Published August 24, 2012
As the aircraft industry moves from metal to composites, they need to lower the cost of manufacturing the stiffeners used to increase the rigidity of the airframes. A composite stiffener is formed on a mandrel by applying many layers of carbon fiber fabric that have been impregnated with an epoxy resin. Because each layer is applied by hand, this process is both expensive and time consuming.
To reduce the cost and increase the repeatability of the production of stiffeners, Alliant Techsystems developed the Automated Stiffener Forming Machine (ASFM). The basic components of the machine are a carriage to move the feed system over a mandrel (1), feed rollers to hold different types of fabric (2), a tack roller to initially stick the fabric down (3), forming rollers to shape the fabric the rest of the way (4), and a cutter to end each ply (5).
Because of the successful work we’ve done together in the past, Alliant Techsystems enlisted Moore Good Ideas, Inc. to create the automated control system that is the brain of this ingenious machine.
Creating a Design
The first step involved in making a stiffener is creating a design. All designs are stored in a library that can be edited either on the ASFM itself or on the engineer’s desktop computer. A design consists of a series of plies, each with particular start and stop positions and made of a particular material. The graphical display of the design with color coding of materials makes it easy to verify that the design has been entered correctly.
Translating a design into steps** Next, the machine needs to translate the design into a series of steps. As shown in the animation to the right, if the stiffener being made is long, the translation is straightforward. However, things start to get complicated when the stiffener is short. And they get extremely complicated when you make multiple short stiffeners at once.
Executing the steps
Once you have the sequence of steps, you need to execute them in a reliable manner. Because Windows is not a real-time operating system, it can’t be trusted to control the rollers with the accuracy needed for the ASFM. Instead, MGI chose to use the onboard programming feature of the NI-7344 motion control board. This choice saves ATK considerable complexity and cost when compared to other real-time options. In the snippets of code shown below, we’re telling the motion board to wait for the carriage to reach a particular position and then to put the tack roller down. The LabVIEW VIs used are the same ones that normally produce an immediate response, but the motion board has been set to record commands rather than to execute them.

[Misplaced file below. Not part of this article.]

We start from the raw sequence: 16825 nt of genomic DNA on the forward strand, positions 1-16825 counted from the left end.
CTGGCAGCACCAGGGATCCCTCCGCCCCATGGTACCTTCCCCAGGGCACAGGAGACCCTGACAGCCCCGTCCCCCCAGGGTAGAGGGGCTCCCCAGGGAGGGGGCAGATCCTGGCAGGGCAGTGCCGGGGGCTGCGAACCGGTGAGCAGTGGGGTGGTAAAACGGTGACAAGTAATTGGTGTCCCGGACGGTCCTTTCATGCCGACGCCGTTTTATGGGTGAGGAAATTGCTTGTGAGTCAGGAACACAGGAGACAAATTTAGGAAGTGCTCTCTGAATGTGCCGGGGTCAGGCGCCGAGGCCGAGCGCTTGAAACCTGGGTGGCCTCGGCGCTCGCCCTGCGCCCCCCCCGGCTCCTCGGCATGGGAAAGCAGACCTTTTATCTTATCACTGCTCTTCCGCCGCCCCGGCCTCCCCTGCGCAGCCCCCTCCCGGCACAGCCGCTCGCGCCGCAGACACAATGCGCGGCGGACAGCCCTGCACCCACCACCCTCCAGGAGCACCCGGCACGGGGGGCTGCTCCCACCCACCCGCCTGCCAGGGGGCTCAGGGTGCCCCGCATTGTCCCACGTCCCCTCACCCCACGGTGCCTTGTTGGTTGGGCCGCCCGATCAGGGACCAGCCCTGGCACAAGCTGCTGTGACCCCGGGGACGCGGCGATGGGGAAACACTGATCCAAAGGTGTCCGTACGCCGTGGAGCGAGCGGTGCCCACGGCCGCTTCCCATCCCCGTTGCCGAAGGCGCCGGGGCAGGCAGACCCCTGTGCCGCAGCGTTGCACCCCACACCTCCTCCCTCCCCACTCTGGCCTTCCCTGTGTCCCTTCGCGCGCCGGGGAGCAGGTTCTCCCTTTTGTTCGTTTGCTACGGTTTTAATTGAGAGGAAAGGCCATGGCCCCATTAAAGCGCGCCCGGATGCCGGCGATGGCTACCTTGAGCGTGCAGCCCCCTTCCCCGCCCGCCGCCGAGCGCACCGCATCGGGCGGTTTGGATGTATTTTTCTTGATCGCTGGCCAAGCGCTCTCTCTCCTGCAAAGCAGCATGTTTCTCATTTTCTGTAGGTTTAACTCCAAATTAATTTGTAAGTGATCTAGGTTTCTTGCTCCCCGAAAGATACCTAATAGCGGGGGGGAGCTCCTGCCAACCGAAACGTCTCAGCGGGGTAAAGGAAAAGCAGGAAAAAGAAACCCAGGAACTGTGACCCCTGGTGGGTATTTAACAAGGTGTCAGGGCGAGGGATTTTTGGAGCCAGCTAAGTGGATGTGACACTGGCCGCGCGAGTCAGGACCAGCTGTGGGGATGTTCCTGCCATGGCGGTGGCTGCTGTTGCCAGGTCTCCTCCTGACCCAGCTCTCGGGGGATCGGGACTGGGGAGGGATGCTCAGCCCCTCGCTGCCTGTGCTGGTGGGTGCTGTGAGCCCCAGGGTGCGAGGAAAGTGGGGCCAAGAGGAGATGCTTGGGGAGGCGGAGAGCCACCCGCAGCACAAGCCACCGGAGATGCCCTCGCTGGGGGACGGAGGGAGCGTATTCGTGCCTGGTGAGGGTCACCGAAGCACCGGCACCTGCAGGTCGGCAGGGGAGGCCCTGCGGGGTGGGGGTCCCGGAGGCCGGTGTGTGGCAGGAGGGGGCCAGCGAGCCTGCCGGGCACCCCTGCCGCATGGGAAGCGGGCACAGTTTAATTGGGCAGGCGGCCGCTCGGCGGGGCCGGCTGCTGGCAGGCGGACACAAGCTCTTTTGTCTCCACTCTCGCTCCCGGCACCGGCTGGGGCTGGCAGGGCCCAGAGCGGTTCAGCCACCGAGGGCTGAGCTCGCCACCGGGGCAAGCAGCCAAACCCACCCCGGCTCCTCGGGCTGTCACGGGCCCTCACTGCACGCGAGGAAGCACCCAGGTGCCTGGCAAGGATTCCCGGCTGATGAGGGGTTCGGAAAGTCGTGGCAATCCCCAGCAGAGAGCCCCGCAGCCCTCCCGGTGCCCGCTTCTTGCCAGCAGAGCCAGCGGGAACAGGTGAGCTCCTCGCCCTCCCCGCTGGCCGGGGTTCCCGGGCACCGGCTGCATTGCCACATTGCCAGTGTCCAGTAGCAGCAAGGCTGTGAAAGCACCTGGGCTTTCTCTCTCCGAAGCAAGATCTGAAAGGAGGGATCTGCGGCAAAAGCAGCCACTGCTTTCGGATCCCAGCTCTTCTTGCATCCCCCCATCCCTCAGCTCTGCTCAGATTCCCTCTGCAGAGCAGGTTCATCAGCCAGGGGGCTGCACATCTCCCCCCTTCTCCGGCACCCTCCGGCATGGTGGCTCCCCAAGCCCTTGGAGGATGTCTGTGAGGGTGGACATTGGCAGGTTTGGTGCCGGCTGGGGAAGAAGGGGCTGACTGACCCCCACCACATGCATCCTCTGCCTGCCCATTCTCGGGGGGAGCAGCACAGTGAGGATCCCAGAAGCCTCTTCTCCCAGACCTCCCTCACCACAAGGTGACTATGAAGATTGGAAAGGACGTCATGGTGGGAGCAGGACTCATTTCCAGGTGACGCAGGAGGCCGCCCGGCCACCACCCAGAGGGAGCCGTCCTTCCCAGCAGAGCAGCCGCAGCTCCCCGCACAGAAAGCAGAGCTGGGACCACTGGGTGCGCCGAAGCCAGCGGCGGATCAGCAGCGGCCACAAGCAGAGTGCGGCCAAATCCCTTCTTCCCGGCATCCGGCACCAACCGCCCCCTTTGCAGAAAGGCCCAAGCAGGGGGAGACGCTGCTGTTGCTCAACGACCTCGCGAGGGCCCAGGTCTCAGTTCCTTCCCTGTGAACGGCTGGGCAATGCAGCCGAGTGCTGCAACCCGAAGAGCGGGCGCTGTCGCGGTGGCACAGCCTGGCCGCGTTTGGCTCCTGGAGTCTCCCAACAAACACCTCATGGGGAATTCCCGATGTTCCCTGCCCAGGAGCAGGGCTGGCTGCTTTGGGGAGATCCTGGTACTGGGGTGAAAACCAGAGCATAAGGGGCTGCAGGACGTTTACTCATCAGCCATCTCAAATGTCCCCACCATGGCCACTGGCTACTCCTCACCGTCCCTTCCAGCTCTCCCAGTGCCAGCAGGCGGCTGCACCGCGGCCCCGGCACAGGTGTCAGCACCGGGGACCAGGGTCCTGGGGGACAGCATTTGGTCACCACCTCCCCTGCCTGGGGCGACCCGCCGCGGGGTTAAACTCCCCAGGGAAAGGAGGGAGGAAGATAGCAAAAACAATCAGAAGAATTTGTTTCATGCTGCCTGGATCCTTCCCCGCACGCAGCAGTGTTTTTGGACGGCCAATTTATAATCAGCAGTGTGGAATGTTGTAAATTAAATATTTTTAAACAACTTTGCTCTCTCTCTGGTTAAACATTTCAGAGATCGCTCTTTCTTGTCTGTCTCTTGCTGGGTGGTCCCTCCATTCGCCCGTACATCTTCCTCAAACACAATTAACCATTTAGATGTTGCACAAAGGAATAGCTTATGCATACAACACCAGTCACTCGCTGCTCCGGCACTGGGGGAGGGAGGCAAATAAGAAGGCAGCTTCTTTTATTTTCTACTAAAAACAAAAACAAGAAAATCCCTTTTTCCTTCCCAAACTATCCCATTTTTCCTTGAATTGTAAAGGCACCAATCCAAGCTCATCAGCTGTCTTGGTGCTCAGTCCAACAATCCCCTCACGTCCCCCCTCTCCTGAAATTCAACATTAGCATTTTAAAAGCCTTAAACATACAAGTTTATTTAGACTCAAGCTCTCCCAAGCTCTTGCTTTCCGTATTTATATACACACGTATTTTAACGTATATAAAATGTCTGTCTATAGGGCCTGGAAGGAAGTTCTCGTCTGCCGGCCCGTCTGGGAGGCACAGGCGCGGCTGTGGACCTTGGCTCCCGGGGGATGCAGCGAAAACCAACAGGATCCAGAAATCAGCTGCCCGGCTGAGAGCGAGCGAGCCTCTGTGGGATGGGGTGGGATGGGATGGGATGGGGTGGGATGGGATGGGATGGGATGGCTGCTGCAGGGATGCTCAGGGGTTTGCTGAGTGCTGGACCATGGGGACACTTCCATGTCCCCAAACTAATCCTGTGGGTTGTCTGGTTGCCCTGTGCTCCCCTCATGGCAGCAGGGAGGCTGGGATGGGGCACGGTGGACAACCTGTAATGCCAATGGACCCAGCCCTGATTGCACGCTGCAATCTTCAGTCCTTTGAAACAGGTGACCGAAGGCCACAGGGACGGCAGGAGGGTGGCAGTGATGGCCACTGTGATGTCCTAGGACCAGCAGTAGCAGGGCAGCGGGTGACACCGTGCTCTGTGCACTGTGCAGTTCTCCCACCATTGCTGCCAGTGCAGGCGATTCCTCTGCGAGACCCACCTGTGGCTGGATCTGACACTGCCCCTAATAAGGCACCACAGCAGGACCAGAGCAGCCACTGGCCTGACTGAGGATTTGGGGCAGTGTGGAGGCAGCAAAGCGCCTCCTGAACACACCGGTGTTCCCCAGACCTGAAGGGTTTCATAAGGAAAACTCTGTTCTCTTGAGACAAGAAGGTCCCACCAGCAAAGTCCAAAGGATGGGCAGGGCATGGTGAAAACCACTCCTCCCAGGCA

Monitoring the onboard program
The ASFM also has I/O that’s not controlled by the motion board but must be roughly synchronized with it. To control that I/O, the program running under Windows needs to keep track of the status of the onboard program.
The onboard program updates two onboard variables to indicate its current status.
The Windows program polls one of the variables. In this case, it’s determining if the onboard program is in a state where it’s safe to pause.
The original machine design called for the feed roller tension to be controlled by a SmartMotor program written by the customer. “Tension” rose when it was learned that, unfortunately, the SmartMotor wasn’t up to the task. MGI was able to step up and implement a LabVIEW solution. By keeping track of the carriage and feed motion, we are able to maintain a close estimate of the feed roller diameter, and by using that information directly control the tension motor.
With contributions from Moore Good Ideas, Inc., Alliant Techsystems has been able to create an automated machine that reliably produces composite stiffeners with an order of magnitude less labor. Saving labor, and therefore money, is always a “Good Idea.”